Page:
Inflammatory bowel disease (IBD) represents a group of intestinal disorders that cause prolonged inflammation of the digestive tract.
The digestive tract comprises the:
- small intestine
- large intestine
It’s responsible for:
- breaking down food
- extracting nutrients
- removing any unusable material and waste products
Inflammation anywhere along the digestive tract interferes with this normal process. IBD can be very painful and disruptive. In rare cases, it may even be life threatening.
Learn all about IBD, including:
- the different types
- what causes it
- its complications
The Crohn’s & Colitis Foundation of America (CCFA) estimates that
Many diseases are included under the umbrella term IBD. The two most common ones are:
- Ulcerative colitis (UC). This involves inflammation of the large intestine — but only in the digestive tract. It can lead to other non-digestive issues.
- Crohn’s disease. This can cause inflammation in any part of the digestive tract. However, it mostly affects the tail end of the small intestine.
Symptoms of IBD vary depending on the location and severity of inflammation, but they may include:
- diarrhea, which occurs when affected parts of the bowel cannot reabsorb water
- bleeding ulcers, which may cause blood to show up in the stool (a condition known as hematochezia)
- stomach pain, cramping, and bloating due to bowel obstruction
- weight loss and anemia, which can cause delayed physical growth or development in children
IBD can also be associated with problems outside of the digestive system, such as:
The exact cause of IBD is unknown.
Family history and genetics
People who have a parent, sibling, or child with IBD are at a much higher risk of developing it themselves. This is why scientists believe IBD
The immune system
The immune system may also play a role in IBD.
The immune system normally defends the body from pathogens, which are organisms that cause diseases and infections.
A bacterial or viral infection of the digestive tract can trigger an immune response. The digestive tract becomes inflamed as the body tries to create an immune response against the invaders.
In a healthy immune response, the inflammation goes away when the infection is gone.
In people with IBD, however, digestive tract inflammation can occur even when there’s no infection. The immune system attacks the body’s own cells instead. This is known as an autoimmune response.
IBD can also occur when the inflammation doesn’t go away after the infection is cured. The inflammation may continue for months or even years.
Smoking is one of the main risk factors for developing Crohn’s disease. Smoking also aggravates the pain and other symptoms associated with Crohn’s disease. It increases the risk for complications too.
However, UC primarily affects nonsmokers and former smokers.
IBD rates are also rising among Black people in the United Kingdom, especially young people, according to a 2011 study conducted by Crohn’s and Colitis UK. The research involved young people between the ages of 16 and 24 years, since IBD symptoms tend to present at a younger age in 20 to 25 percent of people.
IBD can happen at any age, but in most cases, it starts before age 35.
People who live in urban areas and industrialized countries have a higher risk of developing IBD, according to
Residents of industrialized countries also tend to eat more fat and processed food, which has been shown to be connected to the development of IBD, according to a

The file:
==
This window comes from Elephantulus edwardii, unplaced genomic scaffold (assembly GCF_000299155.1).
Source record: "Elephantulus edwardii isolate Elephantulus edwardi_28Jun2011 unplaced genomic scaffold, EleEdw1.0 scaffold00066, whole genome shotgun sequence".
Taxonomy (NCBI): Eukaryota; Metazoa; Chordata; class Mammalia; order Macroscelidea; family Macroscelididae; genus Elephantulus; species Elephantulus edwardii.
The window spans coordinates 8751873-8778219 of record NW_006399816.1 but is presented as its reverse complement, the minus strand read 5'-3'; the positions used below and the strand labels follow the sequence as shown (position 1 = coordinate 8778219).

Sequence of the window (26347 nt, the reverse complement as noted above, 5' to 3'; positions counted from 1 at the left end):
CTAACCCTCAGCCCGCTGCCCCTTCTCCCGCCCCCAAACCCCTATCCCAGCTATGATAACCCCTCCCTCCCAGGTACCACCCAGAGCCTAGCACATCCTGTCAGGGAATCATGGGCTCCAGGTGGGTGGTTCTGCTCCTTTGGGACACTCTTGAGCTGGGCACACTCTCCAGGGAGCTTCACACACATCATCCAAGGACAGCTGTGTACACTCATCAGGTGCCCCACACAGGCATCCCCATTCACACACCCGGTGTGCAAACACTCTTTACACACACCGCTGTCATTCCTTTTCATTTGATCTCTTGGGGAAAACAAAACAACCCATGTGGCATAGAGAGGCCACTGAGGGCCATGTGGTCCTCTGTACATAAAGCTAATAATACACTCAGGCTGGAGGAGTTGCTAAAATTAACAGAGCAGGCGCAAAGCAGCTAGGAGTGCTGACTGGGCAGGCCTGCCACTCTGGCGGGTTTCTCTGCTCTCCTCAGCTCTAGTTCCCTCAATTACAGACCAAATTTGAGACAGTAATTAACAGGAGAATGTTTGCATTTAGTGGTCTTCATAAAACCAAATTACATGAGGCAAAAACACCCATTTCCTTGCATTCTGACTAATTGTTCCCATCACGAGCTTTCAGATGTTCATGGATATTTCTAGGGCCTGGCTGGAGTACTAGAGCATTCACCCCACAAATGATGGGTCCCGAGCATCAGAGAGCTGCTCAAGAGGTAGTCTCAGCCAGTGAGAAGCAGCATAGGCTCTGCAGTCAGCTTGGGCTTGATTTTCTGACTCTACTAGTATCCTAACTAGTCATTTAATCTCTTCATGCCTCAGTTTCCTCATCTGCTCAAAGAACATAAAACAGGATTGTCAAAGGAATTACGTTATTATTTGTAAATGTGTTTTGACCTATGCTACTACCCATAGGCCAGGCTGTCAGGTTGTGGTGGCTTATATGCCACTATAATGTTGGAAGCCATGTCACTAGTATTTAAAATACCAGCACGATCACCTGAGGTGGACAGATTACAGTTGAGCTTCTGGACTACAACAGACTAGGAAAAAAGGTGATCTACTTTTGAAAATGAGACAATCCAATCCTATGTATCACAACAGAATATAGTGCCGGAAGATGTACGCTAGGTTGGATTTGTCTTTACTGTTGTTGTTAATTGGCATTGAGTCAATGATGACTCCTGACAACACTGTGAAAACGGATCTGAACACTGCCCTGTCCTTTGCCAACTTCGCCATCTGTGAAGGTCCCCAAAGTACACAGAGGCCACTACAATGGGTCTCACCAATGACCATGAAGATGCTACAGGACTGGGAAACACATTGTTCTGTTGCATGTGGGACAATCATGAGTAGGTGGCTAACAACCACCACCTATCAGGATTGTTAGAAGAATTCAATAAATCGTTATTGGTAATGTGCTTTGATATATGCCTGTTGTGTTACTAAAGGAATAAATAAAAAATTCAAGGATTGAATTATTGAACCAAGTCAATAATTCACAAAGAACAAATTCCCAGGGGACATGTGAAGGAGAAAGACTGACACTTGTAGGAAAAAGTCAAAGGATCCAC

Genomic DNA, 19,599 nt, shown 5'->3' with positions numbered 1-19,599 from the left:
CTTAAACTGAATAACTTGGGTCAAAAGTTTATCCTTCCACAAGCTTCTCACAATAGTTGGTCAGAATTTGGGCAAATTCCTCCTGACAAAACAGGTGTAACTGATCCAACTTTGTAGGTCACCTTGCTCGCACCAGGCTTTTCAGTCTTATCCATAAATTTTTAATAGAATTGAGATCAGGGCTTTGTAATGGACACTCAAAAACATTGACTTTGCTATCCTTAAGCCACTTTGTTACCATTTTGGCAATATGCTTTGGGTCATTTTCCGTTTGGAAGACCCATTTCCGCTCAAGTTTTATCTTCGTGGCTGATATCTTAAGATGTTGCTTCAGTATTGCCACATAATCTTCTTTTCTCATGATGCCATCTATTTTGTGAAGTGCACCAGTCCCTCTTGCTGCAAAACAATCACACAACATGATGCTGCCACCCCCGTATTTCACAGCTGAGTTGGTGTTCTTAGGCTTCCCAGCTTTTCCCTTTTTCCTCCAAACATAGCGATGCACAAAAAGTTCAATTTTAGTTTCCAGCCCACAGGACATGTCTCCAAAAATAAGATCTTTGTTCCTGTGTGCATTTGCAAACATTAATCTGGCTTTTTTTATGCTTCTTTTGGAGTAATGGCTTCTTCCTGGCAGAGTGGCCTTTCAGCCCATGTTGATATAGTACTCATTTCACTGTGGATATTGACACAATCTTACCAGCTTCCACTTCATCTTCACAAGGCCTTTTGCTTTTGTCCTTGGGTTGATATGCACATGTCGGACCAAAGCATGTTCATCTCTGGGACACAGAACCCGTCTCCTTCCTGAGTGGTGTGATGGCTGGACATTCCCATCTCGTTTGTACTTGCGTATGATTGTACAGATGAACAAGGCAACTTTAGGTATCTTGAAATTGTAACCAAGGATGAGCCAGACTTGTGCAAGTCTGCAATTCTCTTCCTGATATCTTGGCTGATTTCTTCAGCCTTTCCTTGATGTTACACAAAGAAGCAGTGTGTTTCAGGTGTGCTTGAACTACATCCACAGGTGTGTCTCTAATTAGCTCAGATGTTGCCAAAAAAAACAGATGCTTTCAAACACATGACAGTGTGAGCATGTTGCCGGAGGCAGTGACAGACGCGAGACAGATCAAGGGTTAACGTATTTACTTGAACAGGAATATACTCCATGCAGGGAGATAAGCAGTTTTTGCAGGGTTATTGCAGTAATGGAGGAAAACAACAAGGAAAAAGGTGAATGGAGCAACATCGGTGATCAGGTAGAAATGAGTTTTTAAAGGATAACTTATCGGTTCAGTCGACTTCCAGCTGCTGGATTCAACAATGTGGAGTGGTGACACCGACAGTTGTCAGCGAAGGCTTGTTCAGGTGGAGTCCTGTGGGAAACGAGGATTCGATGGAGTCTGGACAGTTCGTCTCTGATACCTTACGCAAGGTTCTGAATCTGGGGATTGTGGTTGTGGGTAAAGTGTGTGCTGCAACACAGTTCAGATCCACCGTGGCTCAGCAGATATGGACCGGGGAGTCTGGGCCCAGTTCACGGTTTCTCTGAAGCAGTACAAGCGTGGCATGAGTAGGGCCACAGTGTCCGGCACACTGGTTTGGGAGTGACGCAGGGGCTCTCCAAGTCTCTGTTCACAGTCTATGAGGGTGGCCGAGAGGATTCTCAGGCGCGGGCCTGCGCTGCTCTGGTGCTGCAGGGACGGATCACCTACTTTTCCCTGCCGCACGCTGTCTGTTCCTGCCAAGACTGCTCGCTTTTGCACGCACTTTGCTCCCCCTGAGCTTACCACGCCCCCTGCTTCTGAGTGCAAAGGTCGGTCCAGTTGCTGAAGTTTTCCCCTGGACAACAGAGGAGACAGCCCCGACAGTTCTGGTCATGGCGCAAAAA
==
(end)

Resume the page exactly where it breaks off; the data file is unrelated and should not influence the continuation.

IBD is also
On the other hand, some studies, including a
IBD tends to affect men and women equally.
According to a 2018 study, UC is generally more common among men over 45 years old than it is among women of the same age range.
On the other hand, Crohn’s disease is more common among girls and women over the age 14.
Possible complications of IBD include:
- malnutrition with resulting weight loss
- colorectal cancer
- fistulas, or tunnels that go through the bowel wall, creating a hole between different parts of the digestive tract
- intestinal rupture, which is also known as perforation
- bowel obstruction
To diagnose IBD, your doctor will first ask you questions about your family’s medical history and your bowel movements.
A physical exam may then be followed by one or more diagnostic tests.
Stool sample and blood test
Stool samples and blood tests can be used to look for infections and other diseases.
Blood tests can also sometimes be used to distinguish between UC and Crohn’s disease. However, blood tests alone cannot be used to diagnose IBD.
A barium enema is an X-ray exam of the colon and small intestine. In the past, this type of test was often used, but now, other tests have largely replaced it.
Flexible sigmoidoscopy and colonoscopy
These procedures use a camera on the end of a thin, flexible probe to look at the colon.
The camera is inserted through the anus. It allows your doctor to look for ulcers, fistulas, and other damage or abnormalities in the rectum and colon.
During these procedures, a small sample of the tissue inside the intestine will sometimes be taken. This is called a biopsy. This sample can be examined under a microscope and used to diagnose IBD.
This test inspects the small intestine, which is much harder to examine than the large intestine. For the test, you swallow a small capsule containing a camera.
The camera takes pictures as it moves through your small intestine. Once you’ve passed the camera in your stool, the pictures can be seen on a computer.
This test is only used when other tests have failed to find the cause of Crohn’s disease symptoms.
Plain film or X-ray
A plain abdominal X-ray is used in emergency situations where intestinal rupture is suspected.
CT and MRI scans
CT scans are basically computerized X-rays. They create a more detailed image than a standard X-ray. This makes them useful for examining the small intestine. They can also detect complications of IBD.